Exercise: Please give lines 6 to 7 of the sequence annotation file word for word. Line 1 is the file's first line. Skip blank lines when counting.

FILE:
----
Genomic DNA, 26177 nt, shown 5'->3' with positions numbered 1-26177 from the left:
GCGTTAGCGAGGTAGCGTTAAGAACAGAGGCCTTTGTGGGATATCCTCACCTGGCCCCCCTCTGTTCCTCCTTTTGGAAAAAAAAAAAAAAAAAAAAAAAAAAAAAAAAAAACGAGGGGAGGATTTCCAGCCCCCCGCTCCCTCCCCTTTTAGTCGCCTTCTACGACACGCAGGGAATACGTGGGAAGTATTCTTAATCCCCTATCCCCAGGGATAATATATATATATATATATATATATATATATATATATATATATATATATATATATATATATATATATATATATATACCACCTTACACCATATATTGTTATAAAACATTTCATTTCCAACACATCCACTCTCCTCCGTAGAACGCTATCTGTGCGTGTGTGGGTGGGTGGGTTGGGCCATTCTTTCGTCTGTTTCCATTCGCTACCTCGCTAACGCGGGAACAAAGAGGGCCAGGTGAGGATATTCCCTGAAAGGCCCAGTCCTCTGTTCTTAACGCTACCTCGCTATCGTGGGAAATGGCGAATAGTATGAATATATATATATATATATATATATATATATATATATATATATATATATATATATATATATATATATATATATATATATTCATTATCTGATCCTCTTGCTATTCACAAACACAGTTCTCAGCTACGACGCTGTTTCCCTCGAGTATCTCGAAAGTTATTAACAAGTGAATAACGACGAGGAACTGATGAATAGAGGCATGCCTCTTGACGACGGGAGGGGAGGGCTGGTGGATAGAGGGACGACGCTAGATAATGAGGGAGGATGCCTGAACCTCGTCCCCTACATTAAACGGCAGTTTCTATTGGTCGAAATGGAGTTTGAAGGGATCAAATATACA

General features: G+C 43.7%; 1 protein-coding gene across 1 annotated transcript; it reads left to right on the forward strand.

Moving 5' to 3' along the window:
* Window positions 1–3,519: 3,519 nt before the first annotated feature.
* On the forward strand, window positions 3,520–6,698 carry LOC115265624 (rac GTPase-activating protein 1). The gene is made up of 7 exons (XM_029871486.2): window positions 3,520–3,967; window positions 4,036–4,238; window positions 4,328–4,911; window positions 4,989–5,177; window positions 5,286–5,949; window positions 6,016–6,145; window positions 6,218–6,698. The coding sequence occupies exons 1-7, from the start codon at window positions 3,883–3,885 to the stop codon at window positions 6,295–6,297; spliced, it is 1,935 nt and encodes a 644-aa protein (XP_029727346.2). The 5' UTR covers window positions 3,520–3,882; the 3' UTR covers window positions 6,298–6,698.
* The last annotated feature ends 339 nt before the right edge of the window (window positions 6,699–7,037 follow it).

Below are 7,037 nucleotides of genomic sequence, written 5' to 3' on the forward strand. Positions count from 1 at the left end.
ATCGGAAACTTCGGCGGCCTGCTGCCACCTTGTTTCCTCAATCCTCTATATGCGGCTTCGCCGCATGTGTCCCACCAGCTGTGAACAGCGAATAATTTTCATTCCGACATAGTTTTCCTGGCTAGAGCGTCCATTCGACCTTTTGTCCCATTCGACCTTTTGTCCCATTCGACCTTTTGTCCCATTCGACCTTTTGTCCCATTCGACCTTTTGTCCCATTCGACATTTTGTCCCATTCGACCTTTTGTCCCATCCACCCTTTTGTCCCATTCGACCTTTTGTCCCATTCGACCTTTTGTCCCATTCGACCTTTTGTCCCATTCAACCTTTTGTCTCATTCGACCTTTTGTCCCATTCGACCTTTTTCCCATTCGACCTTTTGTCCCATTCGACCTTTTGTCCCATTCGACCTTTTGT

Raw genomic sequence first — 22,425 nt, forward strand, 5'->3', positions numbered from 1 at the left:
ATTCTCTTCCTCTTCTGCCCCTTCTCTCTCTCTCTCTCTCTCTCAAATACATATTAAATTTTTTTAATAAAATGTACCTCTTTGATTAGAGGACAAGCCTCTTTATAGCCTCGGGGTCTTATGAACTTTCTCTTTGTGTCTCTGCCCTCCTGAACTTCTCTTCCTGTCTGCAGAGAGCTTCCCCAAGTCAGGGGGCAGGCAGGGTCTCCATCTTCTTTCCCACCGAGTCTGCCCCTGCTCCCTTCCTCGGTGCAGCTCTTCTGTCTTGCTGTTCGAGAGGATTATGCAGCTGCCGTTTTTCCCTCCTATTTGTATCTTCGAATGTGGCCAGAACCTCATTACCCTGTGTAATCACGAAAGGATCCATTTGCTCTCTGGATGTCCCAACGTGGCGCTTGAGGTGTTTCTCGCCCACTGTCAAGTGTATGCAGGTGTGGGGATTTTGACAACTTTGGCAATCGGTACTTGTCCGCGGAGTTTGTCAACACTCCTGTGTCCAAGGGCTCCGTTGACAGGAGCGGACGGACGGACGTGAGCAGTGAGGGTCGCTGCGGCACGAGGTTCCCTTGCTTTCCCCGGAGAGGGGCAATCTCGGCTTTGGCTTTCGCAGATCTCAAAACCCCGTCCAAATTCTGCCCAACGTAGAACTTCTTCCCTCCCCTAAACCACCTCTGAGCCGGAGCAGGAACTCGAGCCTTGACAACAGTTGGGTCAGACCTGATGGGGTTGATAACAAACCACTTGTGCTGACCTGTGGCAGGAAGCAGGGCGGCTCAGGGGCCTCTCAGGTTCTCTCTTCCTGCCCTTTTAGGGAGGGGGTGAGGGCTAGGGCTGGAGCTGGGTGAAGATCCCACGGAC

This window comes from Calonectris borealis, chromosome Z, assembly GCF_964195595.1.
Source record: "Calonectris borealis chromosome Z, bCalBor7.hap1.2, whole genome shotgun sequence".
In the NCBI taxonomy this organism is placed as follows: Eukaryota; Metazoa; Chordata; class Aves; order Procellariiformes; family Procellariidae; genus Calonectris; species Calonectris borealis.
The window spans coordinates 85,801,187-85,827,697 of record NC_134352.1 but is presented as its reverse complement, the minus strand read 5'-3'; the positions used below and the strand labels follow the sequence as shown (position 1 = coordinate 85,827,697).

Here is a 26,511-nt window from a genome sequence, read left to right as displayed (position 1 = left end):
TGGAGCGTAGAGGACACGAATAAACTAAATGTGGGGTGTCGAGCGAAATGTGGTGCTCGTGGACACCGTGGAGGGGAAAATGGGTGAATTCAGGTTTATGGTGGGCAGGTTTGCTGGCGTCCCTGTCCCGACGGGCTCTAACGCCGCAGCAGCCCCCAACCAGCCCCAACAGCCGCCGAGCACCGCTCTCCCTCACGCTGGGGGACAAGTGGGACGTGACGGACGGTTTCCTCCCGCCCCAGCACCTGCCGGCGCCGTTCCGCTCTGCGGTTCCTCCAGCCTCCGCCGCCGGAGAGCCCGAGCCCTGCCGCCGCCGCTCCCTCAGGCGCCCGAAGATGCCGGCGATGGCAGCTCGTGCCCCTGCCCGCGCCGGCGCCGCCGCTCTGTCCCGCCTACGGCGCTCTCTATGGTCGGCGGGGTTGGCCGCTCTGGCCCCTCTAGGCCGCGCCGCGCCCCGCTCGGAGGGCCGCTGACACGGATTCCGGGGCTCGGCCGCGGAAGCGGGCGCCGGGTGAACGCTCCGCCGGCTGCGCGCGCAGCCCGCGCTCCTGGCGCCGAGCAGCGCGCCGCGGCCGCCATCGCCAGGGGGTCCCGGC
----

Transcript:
* On the forward strand, window positions 3,520–6,698 carry LOC115265624 (rac GTPase-activating protein 1). The gene is made up of 7 exons (XM_029871486.2): window positions 3,520–3,967; window positions 4,036–4,238; window positions 4,328–4,911; window positions 4,989–5,177; window positions 5,286–5,949; window positions 6,016–6,145; window positions 6,218–6,698. The coding sequence occupies exons 1-7, from the start codon at window positions 3,883–3,885 to the stop codon at window positions 6,295–6,297; spliced, it is 1,935 nt and encodes a 644-aa protein (XP_029727346.2). The 5' UTR covers window positions 3,520–3,882; the 3' UTR covers window positions 6,298–6,698.
* The last annotated feature ends 339 nt before the right edge of the window (window positions 6,699–7,037 follow it).